V.G. From point of view of relations between them. Is it easy for them to merge into one? Is such synthesis easy?
    Audience: It's not easy for them to come together, but after it's difficult to separate them ... [inaudible conversation].
    V.G. This is right. This means that the nature of dual relations is an antithetic synthesis i.e. synthesis of the opposites that struggle with one another but then unite: this is called unity and conflict of the opposites. This is the formula of what kind of thinking?
    Audience: Dialectic thinking.
    V.G. This is it, relations between duals are dialectic, they both love and hate each other. This is unavoidable. Dual relations are synthesis of the opposites. This struggle is unavoidable.
    Is there any way to get rid of these painful contradictions between duals, in principle?
    Audience: Um, may be, perhaps, likely not ...
    V.G. In principle it's impossible. It's possible to smooth them out, by correct distribution of roles in dual pair for example, but it's impossible to remove them. This, precisely, is life; these contradictions give dual relations a special tint, without it they would have been boring. Periodically contradictions arise, they get resolved, come up, get resolved, come up, get resolved again - this is dialectical contradictory synthesis. Considering that this is the union and the struggle of the opposites, duals often come together over conflict. At first, they fight one another, raise scandals, sort out relations, then suddenly they feel a pull towards each other. This is how it happens, such is nature.

    Thus, it is not possible to use formal logic to understand dual relations. They can only be understood through dialectic logic that understands that even if they are fighting they are still one whole. Only this kind of logic is able to explain these relations. Someone might say: "We have total harmony. We don't have any disagreements. There is nothing to smooth out." I don't believe it, because I know that dual relations have to go through these intensifications. Without them, you will get bored by one another. Without this there is no raisin, no spice, it would be uninteresting. This would have been static relations, while dual relations are introverted, that is closed-off autonomous relations, but also dynamic relations that are always changing.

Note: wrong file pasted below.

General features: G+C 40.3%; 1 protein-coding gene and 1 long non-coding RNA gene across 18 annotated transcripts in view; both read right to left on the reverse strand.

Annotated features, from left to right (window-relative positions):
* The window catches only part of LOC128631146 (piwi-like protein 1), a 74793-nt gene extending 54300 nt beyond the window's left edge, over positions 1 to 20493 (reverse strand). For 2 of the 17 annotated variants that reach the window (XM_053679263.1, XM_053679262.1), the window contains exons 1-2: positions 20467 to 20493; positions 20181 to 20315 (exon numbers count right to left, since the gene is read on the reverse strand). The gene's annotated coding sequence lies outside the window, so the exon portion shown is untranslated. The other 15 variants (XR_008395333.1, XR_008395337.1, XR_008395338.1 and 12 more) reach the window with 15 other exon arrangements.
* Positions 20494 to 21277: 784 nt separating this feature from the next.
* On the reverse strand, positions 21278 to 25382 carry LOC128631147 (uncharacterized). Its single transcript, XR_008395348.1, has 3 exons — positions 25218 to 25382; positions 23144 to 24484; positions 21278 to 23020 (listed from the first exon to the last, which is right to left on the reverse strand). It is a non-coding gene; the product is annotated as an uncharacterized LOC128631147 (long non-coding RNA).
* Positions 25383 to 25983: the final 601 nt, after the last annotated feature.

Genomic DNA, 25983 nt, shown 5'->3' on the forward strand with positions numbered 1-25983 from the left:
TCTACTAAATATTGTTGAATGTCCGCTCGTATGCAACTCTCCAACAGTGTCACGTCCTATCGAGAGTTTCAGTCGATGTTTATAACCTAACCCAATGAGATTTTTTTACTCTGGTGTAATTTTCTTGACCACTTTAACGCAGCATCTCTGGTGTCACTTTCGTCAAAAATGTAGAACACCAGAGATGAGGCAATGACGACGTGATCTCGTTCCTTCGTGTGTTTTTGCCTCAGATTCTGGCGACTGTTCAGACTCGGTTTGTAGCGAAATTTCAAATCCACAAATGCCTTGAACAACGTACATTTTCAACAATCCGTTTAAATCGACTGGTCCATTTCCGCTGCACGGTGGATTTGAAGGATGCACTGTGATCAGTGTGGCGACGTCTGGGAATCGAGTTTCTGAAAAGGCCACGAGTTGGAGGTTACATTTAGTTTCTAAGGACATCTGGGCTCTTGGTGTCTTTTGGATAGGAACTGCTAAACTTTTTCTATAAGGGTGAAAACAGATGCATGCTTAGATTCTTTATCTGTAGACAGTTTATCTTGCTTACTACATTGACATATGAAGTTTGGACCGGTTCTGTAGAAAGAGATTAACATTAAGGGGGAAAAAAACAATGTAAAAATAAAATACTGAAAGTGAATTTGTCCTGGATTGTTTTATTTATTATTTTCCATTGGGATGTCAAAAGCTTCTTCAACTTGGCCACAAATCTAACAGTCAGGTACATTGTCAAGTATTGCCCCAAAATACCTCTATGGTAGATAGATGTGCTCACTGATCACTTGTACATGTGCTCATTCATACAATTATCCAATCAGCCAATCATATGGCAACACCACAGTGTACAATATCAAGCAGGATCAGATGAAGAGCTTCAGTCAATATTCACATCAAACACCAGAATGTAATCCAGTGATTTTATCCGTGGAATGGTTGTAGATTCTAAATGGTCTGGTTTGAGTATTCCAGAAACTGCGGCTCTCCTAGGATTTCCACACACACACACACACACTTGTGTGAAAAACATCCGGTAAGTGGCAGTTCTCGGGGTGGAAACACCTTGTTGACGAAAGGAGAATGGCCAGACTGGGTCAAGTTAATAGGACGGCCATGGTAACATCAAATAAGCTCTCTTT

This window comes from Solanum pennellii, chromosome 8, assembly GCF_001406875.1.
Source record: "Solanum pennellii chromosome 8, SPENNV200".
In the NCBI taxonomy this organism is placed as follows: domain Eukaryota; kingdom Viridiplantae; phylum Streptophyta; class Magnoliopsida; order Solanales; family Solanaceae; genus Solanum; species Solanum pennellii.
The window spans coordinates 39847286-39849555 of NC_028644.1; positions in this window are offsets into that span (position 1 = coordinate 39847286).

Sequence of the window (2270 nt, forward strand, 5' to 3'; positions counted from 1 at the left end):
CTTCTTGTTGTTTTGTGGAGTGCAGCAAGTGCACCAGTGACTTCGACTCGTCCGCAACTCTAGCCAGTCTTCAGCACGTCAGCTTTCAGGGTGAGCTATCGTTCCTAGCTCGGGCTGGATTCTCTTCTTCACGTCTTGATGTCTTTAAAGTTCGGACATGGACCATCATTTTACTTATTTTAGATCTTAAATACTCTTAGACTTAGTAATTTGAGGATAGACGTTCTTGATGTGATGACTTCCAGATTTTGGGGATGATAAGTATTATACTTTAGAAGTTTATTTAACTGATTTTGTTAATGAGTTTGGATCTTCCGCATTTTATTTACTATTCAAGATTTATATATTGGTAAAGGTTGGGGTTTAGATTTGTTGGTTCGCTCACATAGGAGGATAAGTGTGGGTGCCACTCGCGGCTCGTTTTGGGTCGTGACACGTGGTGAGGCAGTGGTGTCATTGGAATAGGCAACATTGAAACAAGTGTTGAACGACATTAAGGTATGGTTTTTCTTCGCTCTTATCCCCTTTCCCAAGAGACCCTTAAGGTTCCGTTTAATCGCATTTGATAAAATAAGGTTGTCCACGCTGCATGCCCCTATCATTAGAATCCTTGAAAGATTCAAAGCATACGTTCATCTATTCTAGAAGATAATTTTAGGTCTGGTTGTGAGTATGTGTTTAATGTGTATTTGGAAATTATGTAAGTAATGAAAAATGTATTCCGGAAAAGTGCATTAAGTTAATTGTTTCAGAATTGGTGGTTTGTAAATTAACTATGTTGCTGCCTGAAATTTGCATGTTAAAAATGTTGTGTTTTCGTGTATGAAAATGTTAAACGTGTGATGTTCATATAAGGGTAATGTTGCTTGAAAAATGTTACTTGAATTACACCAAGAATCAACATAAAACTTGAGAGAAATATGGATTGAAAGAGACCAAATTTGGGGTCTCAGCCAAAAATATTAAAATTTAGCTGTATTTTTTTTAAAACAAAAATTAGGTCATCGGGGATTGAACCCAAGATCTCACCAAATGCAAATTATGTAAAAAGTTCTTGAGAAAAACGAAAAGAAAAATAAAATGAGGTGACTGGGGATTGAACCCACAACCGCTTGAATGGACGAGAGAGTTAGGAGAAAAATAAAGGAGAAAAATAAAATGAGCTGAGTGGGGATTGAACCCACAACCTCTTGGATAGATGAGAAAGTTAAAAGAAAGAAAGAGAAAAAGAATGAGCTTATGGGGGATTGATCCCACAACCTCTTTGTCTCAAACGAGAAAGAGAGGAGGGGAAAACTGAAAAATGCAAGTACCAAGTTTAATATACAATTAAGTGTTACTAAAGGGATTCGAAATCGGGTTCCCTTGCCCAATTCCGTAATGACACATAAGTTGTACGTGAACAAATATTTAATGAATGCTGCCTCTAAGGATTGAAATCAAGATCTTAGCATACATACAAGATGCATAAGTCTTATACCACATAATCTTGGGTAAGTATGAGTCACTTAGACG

SHS - Conflict Relations

    V.G. Here's another question. Let's talk about the opposite pole: conflict relations. All school of socionics also agree that this is the opposite pole, that is, these are least recommended relations for family life and personal relationships. But does "conflict" mean loud arguments and heated confrontations?
    Audience: No. [inaudible]
    V.G. That's closer to superego relations, they don't get closer. But what does "conflict" mean in Socionics terms?
    Audience: Something is accumulating, accumulating ...
    V.G. This is right - it's inner irritation. If people of "conflicting" types are near each other and they are already irritating one another, you may not see this from outside. It could flare up, but it will happen suddenly, even often be unmotivated. Why do they irritate one another? Observers usually don't understand why isn't happening, and the person himself or herself usually doesn't understand.
    Audience: Because they have different rhythms of life?
    V.G. That's completely correct. Their energy isn't compatible: what is good for one is bad for the other. In dual relations this is compatible, what's good for one is good for the other. But here it's impossible to part ways, they end up obstructing and hindering each other.
    Audience: And the values are different?
    V.G. Yes, here we have double contradiction: their temperaments are incompatible and their quadra values are also incompatible. This is why conflict relations fall into the tier of worst relations. They don't entail scandals and loud arguments, but rather a build-up of inner tensions and irritation that could splash out, which is usually what happens, as sudden sorting out of relations that seemingly came out of nowhere.

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    This article was originally published in forum thread: Video lectures by Victor Gulenko, School of Humanitarian Socionics started by silke View original post